SOD1, an unexpected novel target for cancer therapy

Luena Papa, Giovanni Manfredi, Doris Germain

Research output: Contribution to journalReview articlepeer-review

101 Scopus citations


Cancer cells have elevated levels of reactive oxygen species (ROS), which are generated in majority by the mitochondria. In the mitochondrial matrix, the manganese dismutase SOD2 acts as a major anti-oxidant enzyme. The deacetylase SIRT3 regulates the activity of SOD2. Recently, SIRT3 was reported to be decreased in 87% of breast cancers, resulting therefore in a decrease in the activity of SOD2 and an elevation in ROS. In addition to SIRT3, we recently reported that SOD2 itself is down-regulated in breast cancer cell lines upon activation of oncogenes, such as Ras. Since in absence of SOD2, superoxide levels are elevated and may cause irreversible damage, mechanisms must exist to retain superoxide below a critical threshold and maintain viability of cancer cells. The copper/zinc dismutase SOD1 localizes in the cytoplasm, the inter-membrane space of the mitochondria and the nucleus. Emerging evidences from several groups now indicate that SOD1 is overexpressed in cancers and that the activity of SOD1 may be essential to maintain cellular ROS under this critical threshold. This review summarizes the studies reporting important roles of SOD1 in cancer and addresses the potential cross-talk between the overexpression of SOD1 and the regulation of the mitochondrial unfolded protein response (UPRmt). While mutations in SOD1 is the cause of 20% of cases of familial amyotrophic lateral sclerosis (fALS), a devastating neurodegenerative disease, these new studies expand the role of SOD1 to cancer.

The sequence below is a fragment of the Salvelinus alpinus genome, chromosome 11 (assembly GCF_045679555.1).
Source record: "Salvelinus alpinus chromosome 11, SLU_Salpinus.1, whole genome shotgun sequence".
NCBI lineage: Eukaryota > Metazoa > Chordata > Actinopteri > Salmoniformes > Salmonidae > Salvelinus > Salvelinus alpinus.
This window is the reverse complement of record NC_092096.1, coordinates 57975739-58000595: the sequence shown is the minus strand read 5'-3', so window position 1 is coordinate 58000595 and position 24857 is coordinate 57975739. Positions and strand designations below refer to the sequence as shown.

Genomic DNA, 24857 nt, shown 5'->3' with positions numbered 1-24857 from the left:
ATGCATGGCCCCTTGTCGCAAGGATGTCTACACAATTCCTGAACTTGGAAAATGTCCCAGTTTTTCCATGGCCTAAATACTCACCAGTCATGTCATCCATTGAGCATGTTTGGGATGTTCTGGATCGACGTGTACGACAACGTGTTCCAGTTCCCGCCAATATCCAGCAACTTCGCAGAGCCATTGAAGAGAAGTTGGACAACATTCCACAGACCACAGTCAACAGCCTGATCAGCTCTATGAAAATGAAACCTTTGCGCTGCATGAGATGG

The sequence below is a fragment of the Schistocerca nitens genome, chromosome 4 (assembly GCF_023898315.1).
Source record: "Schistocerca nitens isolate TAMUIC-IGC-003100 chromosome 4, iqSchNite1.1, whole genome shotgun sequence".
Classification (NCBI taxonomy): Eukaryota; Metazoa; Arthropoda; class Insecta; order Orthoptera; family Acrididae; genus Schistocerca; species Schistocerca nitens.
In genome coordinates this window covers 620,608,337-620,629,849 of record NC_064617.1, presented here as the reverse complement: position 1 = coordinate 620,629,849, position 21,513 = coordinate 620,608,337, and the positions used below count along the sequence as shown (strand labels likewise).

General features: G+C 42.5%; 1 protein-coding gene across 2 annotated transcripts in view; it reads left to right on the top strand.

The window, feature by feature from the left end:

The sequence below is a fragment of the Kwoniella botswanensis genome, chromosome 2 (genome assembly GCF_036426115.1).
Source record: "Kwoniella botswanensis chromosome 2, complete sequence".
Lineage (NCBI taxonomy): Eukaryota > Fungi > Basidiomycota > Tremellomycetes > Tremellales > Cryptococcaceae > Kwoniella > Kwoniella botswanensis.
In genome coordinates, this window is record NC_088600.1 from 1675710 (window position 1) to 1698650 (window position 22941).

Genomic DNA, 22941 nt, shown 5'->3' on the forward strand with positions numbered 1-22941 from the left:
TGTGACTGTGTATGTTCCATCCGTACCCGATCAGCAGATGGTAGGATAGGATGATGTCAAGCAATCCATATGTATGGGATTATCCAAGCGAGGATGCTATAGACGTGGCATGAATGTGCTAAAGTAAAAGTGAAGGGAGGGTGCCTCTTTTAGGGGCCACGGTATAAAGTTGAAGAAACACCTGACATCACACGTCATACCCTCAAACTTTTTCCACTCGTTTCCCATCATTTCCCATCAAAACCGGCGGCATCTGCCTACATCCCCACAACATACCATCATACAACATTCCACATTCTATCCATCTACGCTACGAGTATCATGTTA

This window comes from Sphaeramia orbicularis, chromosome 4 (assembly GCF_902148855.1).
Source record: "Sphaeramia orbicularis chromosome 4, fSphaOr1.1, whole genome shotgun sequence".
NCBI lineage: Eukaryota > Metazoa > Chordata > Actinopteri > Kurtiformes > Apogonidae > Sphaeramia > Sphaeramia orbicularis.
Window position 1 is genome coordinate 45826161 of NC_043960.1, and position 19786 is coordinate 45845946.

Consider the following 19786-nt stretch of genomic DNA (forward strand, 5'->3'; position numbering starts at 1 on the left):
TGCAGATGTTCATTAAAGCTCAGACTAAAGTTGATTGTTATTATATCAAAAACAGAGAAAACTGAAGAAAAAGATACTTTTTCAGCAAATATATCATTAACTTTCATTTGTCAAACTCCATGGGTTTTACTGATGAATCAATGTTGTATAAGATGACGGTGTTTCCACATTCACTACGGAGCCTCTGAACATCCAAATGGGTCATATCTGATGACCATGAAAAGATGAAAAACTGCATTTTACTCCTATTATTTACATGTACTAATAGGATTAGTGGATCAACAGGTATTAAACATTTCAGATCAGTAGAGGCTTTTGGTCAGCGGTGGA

Original languageEnglish
Pages (from-to)15-21
Number of pages7
JournalGenes and Cancer
Issue number1-2
StatePublished - 2015


  • Cancer
  • FALS
  • SIRT3
  • SOD1
  • SOD2


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